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Problem solving therapy for the treatment of depression for a patient with Parkinson's disease and mild cognitive impairment: a case study

Authors R Scott Mackin, Patricia Areán, Alexandra Elite-Marcandonatou

Published 15 September 2006 Volume 2006:2(3) Pages 375—379

R Scott Mackin, Patricia Areán, Alexandra Elite-Marcandonatou


Department of Psychiatry, University of California, San Francisco, CA, USA


Abstract: The present investigation reports on the use of problem solving therapy (PST) to treat depression in an 83-year-old woman with Parkinson’s disease (PD) and concurrent mild cognitive impairment (MCI). A neuropsychological evaluation was conducted prior to the intervention and the patient demonstrated mild deficits of executive functioning and memory. The PST treatment consisted of 12 one-hour sessions that occurred weekly. Depressive symptoms were evaluated using the Hamilton Depression Rating scale and the Montgomery-Asberg Depression rating scale. At a post-treatment assessment (week 12), clinician assessment indicated that the client no longer met criteria for MDD. Weekly depression severity ratings showed significant reduction in severity of depressive symptoms over 12 weeks. Results at 1-month and 6-month follow-up demonstrated that the therapeutic gains were not only maintained, but that the client continued to improve. These results suggest that PST may bean effective treatment for the treatment of depression for individuals with PD and concurrent MCI.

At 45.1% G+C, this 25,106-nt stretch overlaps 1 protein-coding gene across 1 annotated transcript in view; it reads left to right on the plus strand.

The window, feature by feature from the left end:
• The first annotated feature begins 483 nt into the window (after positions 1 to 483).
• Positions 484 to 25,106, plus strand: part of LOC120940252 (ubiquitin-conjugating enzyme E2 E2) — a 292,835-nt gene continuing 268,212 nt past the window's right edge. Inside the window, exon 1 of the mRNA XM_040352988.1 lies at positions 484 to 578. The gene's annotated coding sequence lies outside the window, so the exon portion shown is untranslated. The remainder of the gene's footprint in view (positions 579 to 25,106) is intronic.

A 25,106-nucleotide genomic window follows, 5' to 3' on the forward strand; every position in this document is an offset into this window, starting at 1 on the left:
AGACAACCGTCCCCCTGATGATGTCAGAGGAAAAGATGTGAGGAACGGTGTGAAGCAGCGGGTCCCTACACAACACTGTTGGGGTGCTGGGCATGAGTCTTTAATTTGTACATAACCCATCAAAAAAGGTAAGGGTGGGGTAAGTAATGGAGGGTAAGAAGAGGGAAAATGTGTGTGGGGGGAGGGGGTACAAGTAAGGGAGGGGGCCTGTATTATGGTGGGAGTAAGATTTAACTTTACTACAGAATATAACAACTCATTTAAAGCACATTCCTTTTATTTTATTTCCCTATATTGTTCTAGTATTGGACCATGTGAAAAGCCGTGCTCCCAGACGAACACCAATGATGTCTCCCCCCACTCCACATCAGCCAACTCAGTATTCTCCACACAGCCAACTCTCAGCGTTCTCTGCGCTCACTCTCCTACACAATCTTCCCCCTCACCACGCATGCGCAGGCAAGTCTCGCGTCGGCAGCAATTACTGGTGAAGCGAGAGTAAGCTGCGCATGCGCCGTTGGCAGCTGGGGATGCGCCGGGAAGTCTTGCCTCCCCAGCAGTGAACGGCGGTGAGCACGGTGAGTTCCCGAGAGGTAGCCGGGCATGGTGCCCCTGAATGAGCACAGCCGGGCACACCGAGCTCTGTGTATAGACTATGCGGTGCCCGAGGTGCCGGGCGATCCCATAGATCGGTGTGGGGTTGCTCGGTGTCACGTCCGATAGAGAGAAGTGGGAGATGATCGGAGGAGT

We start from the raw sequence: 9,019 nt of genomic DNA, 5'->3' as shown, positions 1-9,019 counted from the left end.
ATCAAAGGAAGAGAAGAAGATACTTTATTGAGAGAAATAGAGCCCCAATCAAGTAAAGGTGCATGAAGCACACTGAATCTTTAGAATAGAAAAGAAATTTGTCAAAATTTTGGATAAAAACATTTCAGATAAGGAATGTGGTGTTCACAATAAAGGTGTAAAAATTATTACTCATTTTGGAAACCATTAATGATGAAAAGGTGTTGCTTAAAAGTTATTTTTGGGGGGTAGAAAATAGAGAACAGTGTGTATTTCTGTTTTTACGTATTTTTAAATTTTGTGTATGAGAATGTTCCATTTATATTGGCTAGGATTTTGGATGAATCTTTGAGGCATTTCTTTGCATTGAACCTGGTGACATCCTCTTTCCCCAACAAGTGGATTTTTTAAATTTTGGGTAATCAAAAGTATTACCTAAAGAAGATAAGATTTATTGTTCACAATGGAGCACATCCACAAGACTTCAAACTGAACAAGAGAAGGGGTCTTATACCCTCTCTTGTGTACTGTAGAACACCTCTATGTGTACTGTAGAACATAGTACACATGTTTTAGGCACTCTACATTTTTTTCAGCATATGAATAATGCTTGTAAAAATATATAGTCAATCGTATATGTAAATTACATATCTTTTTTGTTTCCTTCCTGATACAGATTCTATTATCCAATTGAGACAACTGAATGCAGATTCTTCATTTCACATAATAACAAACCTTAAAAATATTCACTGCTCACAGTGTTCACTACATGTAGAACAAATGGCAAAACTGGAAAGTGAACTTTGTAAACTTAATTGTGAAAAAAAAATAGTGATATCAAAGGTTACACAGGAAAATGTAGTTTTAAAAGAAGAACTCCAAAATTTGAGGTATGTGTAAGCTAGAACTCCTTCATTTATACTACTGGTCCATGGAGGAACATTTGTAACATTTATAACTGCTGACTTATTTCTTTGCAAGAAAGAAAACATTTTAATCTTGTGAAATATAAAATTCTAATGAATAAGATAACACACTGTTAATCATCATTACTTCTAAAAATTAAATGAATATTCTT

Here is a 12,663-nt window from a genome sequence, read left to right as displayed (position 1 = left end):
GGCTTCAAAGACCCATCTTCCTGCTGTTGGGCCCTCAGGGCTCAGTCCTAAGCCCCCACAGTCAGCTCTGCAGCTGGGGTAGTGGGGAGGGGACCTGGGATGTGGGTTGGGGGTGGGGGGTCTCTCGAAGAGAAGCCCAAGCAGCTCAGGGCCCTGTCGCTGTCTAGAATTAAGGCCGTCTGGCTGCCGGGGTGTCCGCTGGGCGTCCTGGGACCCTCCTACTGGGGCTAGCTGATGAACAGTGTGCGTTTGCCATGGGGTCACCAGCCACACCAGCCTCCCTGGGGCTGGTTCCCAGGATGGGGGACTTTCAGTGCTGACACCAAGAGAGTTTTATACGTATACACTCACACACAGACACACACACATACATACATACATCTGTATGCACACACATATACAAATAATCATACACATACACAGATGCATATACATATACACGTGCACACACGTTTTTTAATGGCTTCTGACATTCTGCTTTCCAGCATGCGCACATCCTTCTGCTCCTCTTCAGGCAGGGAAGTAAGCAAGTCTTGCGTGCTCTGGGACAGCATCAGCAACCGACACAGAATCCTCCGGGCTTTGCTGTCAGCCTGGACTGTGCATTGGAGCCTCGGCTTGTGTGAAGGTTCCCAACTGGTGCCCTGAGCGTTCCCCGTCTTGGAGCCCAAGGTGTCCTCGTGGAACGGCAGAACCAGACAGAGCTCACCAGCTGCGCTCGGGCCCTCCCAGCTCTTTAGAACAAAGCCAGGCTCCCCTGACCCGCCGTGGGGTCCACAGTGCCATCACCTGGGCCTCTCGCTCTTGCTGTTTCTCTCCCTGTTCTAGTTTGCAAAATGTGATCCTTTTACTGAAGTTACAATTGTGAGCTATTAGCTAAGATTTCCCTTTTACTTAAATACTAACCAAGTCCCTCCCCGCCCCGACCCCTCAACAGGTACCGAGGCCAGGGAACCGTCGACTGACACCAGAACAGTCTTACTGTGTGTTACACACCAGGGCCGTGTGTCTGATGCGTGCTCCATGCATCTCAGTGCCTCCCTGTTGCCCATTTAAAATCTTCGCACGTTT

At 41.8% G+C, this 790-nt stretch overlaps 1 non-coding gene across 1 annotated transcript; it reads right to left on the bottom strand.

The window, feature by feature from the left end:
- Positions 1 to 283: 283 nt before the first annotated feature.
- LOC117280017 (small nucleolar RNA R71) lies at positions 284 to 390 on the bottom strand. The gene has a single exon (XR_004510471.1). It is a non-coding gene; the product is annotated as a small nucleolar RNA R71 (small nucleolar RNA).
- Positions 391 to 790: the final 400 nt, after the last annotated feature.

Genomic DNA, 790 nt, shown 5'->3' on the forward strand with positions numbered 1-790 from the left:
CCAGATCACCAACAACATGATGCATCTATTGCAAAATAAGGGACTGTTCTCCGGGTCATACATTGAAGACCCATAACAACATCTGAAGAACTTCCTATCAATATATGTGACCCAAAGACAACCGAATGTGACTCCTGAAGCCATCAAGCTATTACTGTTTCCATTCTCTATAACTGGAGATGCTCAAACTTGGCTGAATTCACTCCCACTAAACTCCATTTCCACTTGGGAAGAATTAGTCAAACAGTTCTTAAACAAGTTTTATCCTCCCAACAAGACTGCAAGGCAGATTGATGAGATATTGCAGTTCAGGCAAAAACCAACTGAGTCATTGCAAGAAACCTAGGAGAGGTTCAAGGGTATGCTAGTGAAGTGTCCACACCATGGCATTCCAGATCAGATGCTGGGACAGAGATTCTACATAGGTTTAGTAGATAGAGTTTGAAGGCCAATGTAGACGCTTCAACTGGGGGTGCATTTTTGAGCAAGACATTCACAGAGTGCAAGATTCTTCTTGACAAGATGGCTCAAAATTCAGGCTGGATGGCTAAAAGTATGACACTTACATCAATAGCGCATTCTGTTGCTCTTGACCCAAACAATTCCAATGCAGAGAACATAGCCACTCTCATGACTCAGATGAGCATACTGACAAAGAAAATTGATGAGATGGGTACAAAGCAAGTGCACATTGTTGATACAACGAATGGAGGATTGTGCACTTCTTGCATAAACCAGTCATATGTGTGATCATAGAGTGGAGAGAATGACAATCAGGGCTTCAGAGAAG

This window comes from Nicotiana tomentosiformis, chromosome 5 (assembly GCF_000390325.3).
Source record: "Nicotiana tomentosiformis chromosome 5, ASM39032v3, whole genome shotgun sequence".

Keywords: problem solving therapy, psychotherapy, mild cognitive impairment, executive dysfunction, memory, Parkinson’s disease, depression, geriatric